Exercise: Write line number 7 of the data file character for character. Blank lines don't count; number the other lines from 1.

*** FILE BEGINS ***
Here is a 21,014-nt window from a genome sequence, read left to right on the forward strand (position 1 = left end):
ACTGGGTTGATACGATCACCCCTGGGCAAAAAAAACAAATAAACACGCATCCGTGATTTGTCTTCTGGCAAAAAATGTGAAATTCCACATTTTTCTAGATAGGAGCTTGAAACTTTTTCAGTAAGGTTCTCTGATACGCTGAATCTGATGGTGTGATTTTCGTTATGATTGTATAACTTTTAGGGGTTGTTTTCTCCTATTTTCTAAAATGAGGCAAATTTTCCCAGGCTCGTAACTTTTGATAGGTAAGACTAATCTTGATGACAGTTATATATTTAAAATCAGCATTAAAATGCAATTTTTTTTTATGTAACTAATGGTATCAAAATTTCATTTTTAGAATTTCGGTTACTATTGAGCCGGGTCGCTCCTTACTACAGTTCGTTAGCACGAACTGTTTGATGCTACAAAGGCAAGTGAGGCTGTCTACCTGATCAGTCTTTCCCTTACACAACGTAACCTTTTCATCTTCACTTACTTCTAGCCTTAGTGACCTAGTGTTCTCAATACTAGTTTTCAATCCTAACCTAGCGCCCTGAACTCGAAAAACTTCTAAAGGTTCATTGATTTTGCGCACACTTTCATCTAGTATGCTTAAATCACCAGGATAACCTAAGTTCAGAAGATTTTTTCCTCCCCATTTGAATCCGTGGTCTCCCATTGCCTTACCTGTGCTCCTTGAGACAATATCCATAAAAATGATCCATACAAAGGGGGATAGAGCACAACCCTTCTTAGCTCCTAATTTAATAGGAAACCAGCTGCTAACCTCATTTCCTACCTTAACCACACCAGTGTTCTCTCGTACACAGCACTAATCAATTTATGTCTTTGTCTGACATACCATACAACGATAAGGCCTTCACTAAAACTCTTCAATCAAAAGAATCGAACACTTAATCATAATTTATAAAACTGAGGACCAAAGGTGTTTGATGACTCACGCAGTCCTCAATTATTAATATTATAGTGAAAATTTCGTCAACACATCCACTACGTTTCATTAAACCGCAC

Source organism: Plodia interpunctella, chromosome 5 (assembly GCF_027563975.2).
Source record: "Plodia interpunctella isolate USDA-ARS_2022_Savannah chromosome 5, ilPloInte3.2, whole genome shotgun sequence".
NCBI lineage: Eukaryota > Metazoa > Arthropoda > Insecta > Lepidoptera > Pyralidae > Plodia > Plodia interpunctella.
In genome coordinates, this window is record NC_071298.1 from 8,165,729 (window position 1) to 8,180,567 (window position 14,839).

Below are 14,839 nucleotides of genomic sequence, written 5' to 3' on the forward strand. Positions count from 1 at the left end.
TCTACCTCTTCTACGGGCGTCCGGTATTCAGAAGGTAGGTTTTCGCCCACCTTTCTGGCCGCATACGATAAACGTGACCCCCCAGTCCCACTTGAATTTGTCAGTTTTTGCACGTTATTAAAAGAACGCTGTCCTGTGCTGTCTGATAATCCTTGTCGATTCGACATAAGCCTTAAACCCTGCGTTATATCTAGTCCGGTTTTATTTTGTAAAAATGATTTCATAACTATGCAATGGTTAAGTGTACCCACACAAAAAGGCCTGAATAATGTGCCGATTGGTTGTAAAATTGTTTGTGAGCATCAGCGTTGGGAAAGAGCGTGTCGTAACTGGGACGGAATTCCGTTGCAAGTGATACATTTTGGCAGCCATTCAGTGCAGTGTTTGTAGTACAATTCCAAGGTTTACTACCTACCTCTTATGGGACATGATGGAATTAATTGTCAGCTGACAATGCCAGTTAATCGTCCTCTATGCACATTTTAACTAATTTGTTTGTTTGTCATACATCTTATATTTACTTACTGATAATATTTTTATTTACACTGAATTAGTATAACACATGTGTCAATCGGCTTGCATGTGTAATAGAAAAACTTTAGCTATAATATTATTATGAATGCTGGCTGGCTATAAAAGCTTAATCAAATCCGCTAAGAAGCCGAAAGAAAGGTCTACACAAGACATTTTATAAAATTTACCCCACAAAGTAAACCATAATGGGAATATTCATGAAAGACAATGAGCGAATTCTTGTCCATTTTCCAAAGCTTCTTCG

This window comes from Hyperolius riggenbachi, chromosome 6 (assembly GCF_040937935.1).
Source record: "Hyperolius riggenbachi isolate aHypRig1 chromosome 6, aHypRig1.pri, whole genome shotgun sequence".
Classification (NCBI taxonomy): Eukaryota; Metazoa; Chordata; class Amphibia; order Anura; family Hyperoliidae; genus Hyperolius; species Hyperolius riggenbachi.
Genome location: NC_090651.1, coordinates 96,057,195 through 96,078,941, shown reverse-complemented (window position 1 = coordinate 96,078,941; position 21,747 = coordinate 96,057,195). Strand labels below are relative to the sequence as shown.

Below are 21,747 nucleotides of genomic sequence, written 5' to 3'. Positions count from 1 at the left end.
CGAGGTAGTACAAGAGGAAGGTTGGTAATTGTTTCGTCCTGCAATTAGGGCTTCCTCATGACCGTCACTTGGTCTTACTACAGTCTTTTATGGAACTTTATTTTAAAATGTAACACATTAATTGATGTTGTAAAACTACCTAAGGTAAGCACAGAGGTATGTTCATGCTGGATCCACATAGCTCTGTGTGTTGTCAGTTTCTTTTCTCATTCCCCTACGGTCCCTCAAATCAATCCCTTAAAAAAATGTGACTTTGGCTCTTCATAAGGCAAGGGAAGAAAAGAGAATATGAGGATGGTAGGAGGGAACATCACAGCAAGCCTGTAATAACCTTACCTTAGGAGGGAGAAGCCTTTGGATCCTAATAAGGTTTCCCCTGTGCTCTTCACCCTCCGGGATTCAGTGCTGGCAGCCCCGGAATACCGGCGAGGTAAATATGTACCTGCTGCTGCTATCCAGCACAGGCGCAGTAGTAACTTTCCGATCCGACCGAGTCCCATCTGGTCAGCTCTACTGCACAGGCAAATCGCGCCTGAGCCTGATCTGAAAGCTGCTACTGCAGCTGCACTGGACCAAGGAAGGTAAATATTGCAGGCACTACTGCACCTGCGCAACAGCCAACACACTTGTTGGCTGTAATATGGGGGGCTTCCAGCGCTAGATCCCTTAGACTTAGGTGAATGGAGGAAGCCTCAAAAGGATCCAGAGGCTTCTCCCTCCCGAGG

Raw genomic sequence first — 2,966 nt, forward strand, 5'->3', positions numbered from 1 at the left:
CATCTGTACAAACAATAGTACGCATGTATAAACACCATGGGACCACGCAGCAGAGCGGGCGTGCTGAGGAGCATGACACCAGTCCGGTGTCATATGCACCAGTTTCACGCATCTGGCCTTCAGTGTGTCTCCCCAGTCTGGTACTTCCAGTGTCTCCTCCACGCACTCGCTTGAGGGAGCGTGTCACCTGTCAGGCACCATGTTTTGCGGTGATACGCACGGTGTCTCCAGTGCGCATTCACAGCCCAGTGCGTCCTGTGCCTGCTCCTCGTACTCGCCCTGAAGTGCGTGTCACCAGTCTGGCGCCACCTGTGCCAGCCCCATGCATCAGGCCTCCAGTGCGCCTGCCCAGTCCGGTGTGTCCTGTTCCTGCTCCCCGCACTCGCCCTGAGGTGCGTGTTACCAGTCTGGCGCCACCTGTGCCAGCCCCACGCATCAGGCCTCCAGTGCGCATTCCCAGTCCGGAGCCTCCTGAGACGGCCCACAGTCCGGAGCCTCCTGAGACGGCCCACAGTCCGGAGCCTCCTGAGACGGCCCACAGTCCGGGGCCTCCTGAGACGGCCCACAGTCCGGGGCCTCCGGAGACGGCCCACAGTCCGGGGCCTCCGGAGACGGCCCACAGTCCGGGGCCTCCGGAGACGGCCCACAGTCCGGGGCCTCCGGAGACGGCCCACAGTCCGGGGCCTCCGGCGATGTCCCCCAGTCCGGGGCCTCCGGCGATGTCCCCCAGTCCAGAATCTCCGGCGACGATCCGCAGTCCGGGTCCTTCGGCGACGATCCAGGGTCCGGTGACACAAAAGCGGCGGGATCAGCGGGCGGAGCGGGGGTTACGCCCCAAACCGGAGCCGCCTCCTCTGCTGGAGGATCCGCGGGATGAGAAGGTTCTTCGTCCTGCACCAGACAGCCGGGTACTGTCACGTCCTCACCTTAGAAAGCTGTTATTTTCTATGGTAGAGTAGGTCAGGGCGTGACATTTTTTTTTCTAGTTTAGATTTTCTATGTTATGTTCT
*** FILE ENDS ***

Below are 14,839 nucleotides of genomic sequence, written 5' to 3' on the forward strand. Positions count from 1 at the left end.